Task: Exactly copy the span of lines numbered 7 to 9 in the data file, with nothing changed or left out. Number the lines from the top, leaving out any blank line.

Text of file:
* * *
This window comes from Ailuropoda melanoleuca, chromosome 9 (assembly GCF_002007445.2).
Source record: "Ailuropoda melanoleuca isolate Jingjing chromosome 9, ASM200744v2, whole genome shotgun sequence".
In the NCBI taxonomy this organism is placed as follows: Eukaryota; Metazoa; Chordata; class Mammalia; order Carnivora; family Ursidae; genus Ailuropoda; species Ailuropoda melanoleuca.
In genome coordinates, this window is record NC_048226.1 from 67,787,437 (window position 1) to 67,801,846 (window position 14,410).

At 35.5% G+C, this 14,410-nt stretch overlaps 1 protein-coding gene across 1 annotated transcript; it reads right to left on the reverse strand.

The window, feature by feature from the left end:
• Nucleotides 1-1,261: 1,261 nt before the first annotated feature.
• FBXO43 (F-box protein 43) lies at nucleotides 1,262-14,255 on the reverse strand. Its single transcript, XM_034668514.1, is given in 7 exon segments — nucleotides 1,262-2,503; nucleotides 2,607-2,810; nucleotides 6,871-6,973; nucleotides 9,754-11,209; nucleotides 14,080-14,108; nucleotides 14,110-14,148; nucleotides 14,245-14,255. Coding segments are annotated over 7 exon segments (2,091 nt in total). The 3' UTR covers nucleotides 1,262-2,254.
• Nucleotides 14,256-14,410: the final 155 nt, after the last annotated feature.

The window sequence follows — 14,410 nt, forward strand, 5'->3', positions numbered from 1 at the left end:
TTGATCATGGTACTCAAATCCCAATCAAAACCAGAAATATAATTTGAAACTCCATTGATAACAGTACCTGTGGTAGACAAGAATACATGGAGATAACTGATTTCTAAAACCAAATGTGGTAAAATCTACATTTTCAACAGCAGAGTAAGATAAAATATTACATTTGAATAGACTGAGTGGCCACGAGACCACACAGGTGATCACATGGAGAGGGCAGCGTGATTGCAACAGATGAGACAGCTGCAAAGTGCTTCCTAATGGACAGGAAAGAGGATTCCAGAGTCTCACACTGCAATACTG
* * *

• Nucleotides 1-1,261: 1,261 nt before the first annotated feature.
• FBXO43 (F-box protein 43) lies at nucleotides 1,262-14,255 on the reverse strand. Its single transcript, XM_034668514.1, is given in 7 exon segments — nucleotides 1,262-2,503; nucleotides 2,607-2,810; nucleotides 6,871-6,973; nucleotides 9,754-11,209; nucleotides 14,080-14,108; nucleotides 14,110-14,148; nucleotides 14,245-14,255. Coding segments are annotated over 7 exon segments (2,091 nt in total). The 3' UTR covers nucleotides 1,262-2,254.
• Nucleotides 14,256-14,410: the final 155 nt, after the last annotated feature.